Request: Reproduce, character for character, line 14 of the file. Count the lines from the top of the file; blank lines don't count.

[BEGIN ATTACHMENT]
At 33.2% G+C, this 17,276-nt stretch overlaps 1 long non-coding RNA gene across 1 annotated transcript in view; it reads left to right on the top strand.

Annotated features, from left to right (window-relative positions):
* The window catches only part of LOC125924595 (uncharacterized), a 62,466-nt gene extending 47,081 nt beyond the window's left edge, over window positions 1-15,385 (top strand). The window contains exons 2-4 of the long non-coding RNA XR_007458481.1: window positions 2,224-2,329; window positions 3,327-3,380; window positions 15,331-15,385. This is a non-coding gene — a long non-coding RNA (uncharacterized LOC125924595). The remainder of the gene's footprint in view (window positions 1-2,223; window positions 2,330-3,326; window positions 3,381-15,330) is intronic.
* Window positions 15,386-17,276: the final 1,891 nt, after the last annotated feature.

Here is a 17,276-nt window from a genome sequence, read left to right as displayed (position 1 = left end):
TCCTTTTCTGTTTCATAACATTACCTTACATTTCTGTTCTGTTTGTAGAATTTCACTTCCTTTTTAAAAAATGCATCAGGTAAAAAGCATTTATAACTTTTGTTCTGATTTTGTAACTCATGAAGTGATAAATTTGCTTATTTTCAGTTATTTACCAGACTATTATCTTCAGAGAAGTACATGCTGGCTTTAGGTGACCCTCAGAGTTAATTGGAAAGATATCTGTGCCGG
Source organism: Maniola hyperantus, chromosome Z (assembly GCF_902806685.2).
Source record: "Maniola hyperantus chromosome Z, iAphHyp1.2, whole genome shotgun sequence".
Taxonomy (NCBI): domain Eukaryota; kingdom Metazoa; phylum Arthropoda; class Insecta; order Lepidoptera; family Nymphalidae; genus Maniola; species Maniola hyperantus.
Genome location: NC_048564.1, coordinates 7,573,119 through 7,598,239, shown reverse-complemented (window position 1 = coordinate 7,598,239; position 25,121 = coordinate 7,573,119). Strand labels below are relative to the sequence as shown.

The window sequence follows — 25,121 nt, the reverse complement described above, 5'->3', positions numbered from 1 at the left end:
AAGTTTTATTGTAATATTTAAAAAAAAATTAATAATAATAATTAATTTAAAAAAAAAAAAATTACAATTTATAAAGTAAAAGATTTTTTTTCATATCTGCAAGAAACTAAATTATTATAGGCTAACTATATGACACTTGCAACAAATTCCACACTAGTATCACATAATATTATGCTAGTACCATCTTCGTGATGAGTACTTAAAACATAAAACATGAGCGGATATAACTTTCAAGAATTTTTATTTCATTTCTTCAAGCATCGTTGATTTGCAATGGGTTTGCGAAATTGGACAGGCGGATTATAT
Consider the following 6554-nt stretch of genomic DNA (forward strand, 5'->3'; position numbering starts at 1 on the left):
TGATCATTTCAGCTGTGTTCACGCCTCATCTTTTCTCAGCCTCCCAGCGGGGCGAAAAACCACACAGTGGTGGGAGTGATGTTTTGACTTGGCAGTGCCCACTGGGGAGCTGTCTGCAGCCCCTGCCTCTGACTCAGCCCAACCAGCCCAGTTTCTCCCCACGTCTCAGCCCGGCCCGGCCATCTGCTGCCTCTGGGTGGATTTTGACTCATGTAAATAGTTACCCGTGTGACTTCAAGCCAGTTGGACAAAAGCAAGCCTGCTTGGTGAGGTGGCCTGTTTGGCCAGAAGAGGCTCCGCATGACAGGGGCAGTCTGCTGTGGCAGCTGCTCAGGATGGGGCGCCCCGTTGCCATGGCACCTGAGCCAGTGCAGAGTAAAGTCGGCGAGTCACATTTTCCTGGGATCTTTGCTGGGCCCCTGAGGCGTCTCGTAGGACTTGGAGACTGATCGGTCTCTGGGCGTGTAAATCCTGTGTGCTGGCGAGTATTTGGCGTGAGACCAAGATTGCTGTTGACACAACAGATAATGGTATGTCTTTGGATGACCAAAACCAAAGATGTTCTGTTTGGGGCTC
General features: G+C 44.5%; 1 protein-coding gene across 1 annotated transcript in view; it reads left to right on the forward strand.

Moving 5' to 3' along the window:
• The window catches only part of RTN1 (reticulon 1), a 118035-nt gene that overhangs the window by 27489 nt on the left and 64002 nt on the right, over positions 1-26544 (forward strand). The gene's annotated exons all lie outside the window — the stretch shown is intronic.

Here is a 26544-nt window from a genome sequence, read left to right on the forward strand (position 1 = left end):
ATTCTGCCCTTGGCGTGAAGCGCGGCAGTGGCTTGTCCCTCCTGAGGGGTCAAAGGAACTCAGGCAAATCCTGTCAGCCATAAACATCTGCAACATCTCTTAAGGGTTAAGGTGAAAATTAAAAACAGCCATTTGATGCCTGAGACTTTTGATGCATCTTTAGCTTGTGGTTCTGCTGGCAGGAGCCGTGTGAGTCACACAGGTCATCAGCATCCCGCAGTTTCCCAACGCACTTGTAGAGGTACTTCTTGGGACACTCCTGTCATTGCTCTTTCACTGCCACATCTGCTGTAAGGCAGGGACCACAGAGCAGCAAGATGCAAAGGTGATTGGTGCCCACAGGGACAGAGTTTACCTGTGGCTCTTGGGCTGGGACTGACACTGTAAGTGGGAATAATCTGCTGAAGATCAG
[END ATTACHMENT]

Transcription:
TGATCATTTCAGCTGTGTTCACGCCTCATCTTTTCTCAGCCTCCCAGCGGGGCGAAAAACCACACAGTGGTGGGAGTGATGTTTTGACTTGGCAGTGCCCACTGGGGAGCTGTCTGCAGCCCCTGCCTCTGACTCAGCCCAACCAGCCCAGTTTCTCCCCACGTCTCAGCCCGGCCCGGCCATCTGCTGCCTCTGGGTGGATTTTGACTCATGTAAATAGTTACCCGTGTGACTTCAAGCCAGTTGGACAAAAGCAAGCCTGCTTGGTGAGGTGGCCTGTTTGGCCAGAAGAGGCTCCGCATGACAGGGGCAGTCTGCTGTGGCAGCTGCTCAGGATGGGGCGCCCCGTTGCCATGGCACCTGAGCCAGTGCAGAGTAAAGTCGGCGAGTCACATTTTCCTGGGATCTTTGCTGGGCCCCTGAGGCGTCTCGTAGGACTTGGAGACTGATCGGTCTCTGGGCGTGTAAATCCTGTGTGCTGGCGAGTATTTGGCGTGAGACCAAGATTGCTGTTGACACAACAGATAATGGTATGTCTTTGGATGACCAAAACCAAAGATGTTCTGTTTGGGGCTC